New research from the University of Michigan and Tulane University blames beef consumption for the highest greenhouse gas emissions in Americans’ diets.
The study looked at the diets of 16,000 American adults and created a database of 300 different types of foods, evaluating the various dietary choices with the correlating greenhouse gas emissions.
Sounds credible, right? But they forgot one important factor — nutrition. The study evaluated emissions based on food production only. It did not calculate processing, packaging, distribution, refrigeration or cooking, which U-M researcher Martin Heller says would have increased total emissions by 30% or more.
The study suggests that beef consumption accounts for 72% of the emissions and is associated with overeating daily calorie needs, as well.
"Reducing the impact of our diets—by eating fewer calories and less animal-based foods—could achieve significant reductions in greenhouse gas emissions in the United States. It's climate action that is accessible to everyone, because we all decide on a daily basis what we eat," said Heller, in an interview with Doe Science News Source.
Again, Heller fails to make the link between nutrition and emissions.
If it is indeed true that broccoli or lettuce produce fewer emissions than beef, how many cups of broccoli or lettuce would we need to consume to get our daily protein needs?
In a previous blog post titled, “Are vegetable proteins equal to the protein in beef?” I debunk a vegan activist’s assertion that we can derive plenty of protein simply by eating more vegetables. Here is an excerpt:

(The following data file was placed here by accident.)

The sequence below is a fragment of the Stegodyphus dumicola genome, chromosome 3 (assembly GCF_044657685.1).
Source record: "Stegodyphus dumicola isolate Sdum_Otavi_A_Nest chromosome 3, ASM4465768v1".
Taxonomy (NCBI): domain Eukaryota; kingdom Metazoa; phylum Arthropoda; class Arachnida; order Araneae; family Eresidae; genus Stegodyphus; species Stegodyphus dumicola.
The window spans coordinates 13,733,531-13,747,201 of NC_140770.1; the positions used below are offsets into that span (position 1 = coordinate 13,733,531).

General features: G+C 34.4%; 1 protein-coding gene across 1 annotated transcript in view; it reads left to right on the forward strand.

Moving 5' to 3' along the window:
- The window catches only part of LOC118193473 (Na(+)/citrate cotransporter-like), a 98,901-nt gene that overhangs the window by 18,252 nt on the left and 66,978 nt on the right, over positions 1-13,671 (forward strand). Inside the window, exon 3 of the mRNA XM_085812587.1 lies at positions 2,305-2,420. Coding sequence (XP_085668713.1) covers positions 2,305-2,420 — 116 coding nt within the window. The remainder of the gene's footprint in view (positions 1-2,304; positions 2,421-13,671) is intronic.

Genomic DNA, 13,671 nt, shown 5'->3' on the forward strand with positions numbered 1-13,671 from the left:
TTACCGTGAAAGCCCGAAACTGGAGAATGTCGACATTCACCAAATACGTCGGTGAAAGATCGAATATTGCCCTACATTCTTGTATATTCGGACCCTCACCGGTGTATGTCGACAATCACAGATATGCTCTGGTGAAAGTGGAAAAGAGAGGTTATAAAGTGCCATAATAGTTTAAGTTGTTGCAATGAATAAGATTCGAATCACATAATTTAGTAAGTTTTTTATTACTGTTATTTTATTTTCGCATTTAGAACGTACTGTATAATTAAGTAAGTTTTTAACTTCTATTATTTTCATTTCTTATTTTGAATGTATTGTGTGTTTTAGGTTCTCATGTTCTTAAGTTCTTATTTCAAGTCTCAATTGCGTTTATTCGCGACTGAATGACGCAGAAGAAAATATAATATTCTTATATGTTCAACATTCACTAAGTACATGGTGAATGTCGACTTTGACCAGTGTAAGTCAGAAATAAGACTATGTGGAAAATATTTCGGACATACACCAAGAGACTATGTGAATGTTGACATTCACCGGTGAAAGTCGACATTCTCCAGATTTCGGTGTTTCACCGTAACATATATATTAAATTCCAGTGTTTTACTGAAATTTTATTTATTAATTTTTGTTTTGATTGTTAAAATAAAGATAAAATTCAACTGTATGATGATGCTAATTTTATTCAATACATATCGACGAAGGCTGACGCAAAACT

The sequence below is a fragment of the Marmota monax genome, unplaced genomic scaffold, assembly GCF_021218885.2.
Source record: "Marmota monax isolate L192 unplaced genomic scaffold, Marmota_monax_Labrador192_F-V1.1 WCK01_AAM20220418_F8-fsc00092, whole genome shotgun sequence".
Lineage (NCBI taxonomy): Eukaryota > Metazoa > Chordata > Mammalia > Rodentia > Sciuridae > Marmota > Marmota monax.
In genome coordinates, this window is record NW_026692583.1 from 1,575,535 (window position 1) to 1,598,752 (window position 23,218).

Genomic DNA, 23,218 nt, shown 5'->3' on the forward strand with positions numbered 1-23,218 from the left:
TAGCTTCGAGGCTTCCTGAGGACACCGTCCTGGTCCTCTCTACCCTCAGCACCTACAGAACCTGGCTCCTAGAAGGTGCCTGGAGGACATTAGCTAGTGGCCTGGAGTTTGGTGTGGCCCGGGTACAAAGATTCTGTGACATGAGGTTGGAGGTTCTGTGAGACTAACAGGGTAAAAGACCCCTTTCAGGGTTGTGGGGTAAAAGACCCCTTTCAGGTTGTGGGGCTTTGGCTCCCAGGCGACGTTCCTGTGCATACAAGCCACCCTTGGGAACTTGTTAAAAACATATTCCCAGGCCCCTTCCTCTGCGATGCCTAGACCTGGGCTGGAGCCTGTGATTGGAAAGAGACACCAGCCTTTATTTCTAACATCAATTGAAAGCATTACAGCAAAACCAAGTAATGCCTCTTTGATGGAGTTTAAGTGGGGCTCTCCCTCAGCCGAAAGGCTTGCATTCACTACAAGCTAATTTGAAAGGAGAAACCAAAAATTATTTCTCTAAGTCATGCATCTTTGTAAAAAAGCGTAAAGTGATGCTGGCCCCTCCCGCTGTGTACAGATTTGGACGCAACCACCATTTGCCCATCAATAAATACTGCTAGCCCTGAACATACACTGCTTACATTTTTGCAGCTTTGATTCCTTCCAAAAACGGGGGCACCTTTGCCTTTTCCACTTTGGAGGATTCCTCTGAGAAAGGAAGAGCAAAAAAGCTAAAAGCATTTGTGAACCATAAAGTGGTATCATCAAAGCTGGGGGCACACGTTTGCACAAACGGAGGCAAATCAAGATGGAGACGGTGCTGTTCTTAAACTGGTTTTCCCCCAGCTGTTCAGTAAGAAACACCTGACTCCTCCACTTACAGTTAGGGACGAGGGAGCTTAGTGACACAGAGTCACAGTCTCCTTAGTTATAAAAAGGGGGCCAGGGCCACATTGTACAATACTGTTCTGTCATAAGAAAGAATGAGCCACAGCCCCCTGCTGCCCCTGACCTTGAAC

“Activist group VeganStreet.com recently posted, ‘Beef has 6.4 grams of protein per 100 calories’ and ‘Broccoli has 11.1 grams of protein per 100 calories,’ but is that the whole story?
“Let’s look at it this way: one cup of broccoli contains 31 calories, which means you would have to eat more than 3 cups of broccoli to get 11.1 grams of protein. Moreover, VeganStreet.com underestimates the grams of protein in a serving of beef. A 3-oz. serving of beef provides 25 grams of protein.
“Active individuals, pregnant women and growing teens are encouraged to get 75-80 grams of protein per day, which would mean you would have to eat 24 cups of broccoli to reach that 80 grams of recommended protein vs. 9-10 ounces of protein (the size of a decent steak) to reach those protein recommendations.”
While I haven’t made the leap to calculating the grams of protein derived per individual cow burp or fart, I do believe it’s fair to conclude that per calorie, we are getting more bang for our nutritional buck when consuming animal fats and proteins compared to a cup of salad or bowl of pasta.
It seems even the most well-funded studies sometimes lack common sense. If our society were to truly go meatless, we would not only be hurting the environment (by converting grasslands used for cattle grazing to rows and rows of fruits and vegetables) but our overall health and well-being would suffer as well as we would be overfed but undernourished, desperately trying to consume enough calories to obtain the appropriate grams of protein each day to thrive.
The opinions of Amanda Radke are not necessarily those of beefmagazine.com or Farm Progress.